• All the common MEMS gyroscopes used with Arduinos have a drift. It means that even if you stay steady and don't move, the sensor will output values different than zero. The drift can be pretty big for some sensors (it can go up 2 deg/s on the z axis of our L3G4200d !), therefore ruining the accuracy of the measurement when you integrate the values ! But it's not as bad as it could sound, most of the gyro drift can be subtracted from the measurement since it's a constant value (given a certain temperature).

So, both accelerometers and gyros are bad? The answer is no!

There is actually many different ways of getting the most accurate orientation from a combination of sensors and they all have their good and bad sides. The simplest  approach we've taken so far for our quadcopter, and which turns out doing pretty good, is a complementary filter.

The idea of the complementary filter is the following : the filtered accelerometer value of the angle  is not subject to drift, so we use it to "correct" the value given by the gyroscope(more precise and less subject to vibrations noises). How do we do that? We combine the two values like so:

 Angle_{accurate} = (GyroPercentage) * Angle_{Gyro} +(1-GyroPercentage)* Angle_{Accel}

GyroPercentage is just a floating value between 0 and 1. It is typically ranged from 0.9 to almost 1, depending on how much you can trust your gyroscope and accelerometer.

The angle given by this very simple method is actually pretty accurate and isn't too much time consuming for the Arduino. So if you don't want to go too deep into ¬†the maths, I would suggest you to use this method, it is very satisfactory and easy to understand ūüėČ

On the yaw axis, the same complementary filter is used  with a compass (which gives the direction of the earth's magnetic field), giving us the 3D orientation of the quadcopter like so:

 Yaw_{accurate} = (GyroPercentage) * Yaw_{Gyro} +(1-GyroPercentage)* Yaw_{Compass}

Last, but not least, filter your signals!!  It is fundamental to reduce the impact of the frame vibrations on the angle computation, if your computed angles are not accurate, your quadcopter will never fly. It is really the most important thing to do. And filtering the signals means both in software and in the conception of the frame. Use strong materials (such as carbon fiber), try to protect your IMU( Inertial Measurement Unit = Accelerometer + gyroscope + compass) from the vibrations. On the software side, if your sensors have a built in low pass filter (like on the ITG3200 and the L3G4200D ), activate them by writing in the good registers.  If you want to program  your own software low pass filter for you sensors, a simple method is to smooth the values given by the sensor like it is done in this pseudo  C code:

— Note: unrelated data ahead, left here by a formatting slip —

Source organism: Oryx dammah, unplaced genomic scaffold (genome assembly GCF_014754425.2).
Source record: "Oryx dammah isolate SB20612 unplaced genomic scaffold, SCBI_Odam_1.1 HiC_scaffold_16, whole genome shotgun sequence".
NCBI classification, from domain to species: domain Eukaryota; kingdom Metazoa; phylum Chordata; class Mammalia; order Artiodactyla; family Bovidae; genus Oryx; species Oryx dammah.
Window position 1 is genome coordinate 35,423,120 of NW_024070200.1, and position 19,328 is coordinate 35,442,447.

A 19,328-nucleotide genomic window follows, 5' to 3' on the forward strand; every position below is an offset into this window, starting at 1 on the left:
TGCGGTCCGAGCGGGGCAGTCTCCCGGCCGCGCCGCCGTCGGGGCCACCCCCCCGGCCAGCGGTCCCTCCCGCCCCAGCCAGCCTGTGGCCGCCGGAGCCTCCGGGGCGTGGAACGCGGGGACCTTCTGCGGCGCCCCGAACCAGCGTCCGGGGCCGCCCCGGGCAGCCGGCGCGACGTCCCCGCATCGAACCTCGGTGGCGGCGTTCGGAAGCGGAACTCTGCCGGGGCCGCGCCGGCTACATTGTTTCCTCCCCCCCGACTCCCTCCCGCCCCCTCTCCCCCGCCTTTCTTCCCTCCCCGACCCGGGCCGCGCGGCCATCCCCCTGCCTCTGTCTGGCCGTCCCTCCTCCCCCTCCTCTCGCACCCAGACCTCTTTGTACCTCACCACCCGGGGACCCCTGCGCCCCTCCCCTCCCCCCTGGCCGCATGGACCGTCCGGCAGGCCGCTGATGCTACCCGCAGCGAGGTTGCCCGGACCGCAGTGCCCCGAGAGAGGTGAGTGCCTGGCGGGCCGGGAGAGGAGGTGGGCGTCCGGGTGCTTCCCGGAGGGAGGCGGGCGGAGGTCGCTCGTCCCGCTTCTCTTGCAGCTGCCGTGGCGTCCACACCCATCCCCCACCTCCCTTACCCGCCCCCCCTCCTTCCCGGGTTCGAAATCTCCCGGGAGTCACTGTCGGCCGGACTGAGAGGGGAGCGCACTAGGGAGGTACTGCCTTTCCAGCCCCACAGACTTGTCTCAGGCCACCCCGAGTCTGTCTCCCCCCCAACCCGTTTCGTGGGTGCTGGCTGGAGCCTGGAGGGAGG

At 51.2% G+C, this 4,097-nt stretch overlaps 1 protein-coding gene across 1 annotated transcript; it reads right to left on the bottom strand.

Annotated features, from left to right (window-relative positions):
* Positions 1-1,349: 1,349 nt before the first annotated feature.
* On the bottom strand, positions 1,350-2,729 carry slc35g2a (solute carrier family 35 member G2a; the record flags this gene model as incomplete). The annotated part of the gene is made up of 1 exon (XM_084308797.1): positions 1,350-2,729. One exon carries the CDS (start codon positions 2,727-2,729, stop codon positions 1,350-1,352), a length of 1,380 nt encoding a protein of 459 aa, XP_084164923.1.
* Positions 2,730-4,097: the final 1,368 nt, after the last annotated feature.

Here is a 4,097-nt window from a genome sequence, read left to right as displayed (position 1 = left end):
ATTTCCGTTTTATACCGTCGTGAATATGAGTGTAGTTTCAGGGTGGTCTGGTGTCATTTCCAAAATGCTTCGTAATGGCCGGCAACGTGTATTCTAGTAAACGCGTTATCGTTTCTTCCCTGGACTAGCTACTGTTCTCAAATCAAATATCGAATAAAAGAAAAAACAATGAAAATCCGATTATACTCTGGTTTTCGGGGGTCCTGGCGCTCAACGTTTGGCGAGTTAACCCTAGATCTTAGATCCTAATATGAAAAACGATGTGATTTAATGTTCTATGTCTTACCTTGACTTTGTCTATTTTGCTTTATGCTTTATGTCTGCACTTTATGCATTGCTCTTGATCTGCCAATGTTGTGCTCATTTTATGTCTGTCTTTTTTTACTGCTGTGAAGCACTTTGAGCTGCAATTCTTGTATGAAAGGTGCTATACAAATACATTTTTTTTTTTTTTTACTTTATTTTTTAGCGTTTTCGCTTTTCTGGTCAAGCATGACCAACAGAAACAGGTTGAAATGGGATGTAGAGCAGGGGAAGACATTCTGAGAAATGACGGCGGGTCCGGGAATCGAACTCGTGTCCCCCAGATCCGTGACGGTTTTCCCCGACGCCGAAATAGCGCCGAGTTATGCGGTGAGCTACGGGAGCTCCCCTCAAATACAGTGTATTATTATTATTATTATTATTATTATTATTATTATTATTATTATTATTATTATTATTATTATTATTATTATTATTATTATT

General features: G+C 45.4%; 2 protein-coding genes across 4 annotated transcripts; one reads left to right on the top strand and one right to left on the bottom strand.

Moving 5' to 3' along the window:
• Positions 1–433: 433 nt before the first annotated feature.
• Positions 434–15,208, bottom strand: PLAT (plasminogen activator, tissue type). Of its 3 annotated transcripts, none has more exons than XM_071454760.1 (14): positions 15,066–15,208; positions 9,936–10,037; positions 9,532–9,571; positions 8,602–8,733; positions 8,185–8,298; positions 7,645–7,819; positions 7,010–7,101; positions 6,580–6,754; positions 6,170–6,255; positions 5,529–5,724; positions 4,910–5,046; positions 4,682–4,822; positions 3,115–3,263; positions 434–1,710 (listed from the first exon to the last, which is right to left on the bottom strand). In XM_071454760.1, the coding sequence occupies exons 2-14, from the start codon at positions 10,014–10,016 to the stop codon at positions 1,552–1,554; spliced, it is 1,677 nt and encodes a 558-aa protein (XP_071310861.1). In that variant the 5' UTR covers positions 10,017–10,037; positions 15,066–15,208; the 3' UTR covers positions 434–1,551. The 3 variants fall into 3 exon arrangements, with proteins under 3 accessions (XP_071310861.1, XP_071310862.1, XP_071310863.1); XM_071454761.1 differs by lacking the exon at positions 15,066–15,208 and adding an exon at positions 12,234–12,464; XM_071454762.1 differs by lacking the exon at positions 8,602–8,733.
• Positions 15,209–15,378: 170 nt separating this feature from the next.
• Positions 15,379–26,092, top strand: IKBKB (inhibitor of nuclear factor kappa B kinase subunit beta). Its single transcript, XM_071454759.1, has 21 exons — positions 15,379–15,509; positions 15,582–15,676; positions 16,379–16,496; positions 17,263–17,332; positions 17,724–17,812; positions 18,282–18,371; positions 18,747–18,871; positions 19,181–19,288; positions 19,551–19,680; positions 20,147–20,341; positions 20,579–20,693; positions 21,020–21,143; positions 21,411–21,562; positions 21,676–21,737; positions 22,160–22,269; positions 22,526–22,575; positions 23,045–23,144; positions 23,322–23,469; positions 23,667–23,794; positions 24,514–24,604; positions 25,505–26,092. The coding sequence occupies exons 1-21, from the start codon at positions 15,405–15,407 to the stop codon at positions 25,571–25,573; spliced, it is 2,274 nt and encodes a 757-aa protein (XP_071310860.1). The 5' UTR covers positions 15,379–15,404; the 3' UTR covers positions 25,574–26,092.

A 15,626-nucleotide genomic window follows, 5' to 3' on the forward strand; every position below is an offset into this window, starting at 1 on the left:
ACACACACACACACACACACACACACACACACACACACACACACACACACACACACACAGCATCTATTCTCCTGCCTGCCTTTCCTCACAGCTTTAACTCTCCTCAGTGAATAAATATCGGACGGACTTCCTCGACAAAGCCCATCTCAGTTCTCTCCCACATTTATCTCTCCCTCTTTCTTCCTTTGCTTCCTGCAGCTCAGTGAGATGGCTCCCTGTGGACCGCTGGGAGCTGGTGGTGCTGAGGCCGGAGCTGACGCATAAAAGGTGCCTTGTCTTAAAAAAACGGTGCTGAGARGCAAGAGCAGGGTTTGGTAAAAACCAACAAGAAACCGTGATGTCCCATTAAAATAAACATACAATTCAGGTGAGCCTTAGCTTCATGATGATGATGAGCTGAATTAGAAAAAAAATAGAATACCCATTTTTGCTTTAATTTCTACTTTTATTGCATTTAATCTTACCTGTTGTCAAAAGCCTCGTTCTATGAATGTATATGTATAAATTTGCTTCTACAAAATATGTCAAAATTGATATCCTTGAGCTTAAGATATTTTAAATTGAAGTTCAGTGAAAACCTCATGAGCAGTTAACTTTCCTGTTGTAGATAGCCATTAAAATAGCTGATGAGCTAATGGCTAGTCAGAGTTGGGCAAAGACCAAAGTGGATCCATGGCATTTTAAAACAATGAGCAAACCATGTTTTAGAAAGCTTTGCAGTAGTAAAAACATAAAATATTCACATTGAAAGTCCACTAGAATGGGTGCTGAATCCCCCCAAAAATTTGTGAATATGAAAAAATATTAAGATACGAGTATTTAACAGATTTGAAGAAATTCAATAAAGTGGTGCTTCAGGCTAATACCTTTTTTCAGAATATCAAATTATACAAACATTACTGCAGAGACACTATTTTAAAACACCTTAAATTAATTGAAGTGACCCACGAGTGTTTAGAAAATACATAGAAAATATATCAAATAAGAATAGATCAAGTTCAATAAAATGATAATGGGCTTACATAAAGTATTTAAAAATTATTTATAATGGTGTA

/* This code shows an easy way to smooth readings from a sensor subject to
 high frequency noise.
It uses a low pass filter on a circular buffer.
This circular buffer always contains the last BUFFER_SIZE-1 readings from
the sensor.
The new reading is then added to this buffer, from which wecompute the
mean value by simply dividing the sum of the readings in the buffer by the
number of readings in the buffer.

int indexBuffer;
float circularBuffer[BUFFER_SIZE];
float sensorDataCircularSum;
int BUFFER_SIZE; // Number of samples you want to filter on.
float filteredOutput;
float sensorRawData; // typically the value you read from your sensor
 //in your loop() function

void smoothSensorReadings(){
 // We remove the oldest value from the buffer
 sensorDataCircularSum= sensorDataCircularSum - circularBuffer[indexBuffer];
  // The new input from the sensor is placed in the buffer
// It is also added to the total sum of the last  BUFFER_SIZE readings